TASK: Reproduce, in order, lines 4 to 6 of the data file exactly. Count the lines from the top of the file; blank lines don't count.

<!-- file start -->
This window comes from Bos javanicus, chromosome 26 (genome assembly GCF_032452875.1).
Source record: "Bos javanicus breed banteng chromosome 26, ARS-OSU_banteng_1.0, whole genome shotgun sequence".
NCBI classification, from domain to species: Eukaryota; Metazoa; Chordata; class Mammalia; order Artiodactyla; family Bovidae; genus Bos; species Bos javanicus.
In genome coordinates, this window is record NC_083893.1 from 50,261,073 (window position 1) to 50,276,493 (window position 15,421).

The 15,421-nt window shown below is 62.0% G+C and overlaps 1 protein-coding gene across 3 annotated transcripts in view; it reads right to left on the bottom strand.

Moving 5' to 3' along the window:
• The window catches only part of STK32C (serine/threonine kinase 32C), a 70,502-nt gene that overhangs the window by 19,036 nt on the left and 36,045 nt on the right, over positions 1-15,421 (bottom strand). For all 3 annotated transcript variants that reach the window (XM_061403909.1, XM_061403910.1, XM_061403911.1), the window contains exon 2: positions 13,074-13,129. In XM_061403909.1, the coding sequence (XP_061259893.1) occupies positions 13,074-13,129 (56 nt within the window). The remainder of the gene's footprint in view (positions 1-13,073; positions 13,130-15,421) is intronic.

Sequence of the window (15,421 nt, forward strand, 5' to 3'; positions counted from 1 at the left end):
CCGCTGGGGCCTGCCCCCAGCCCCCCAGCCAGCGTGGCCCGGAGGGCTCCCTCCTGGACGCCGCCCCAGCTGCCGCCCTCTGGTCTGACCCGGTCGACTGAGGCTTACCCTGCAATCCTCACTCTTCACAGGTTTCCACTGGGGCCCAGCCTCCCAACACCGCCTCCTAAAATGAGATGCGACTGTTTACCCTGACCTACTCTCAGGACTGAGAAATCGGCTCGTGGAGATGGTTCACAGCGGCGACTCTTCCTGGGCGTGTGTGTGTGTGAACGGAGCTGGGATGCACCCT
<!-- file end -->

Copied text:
In genome coordinates, this window is record NC_083893.1 from 50,261,073 (window position 1) to 50,276,493 (window position 15,421).

The 15,421-nt window shown below is 62.0% G+C and overlaps 1 protein-coding gene across 3 annotated transcripts in view; it reads right to left on the bottom strand.

Moving 5' to 3' along the window: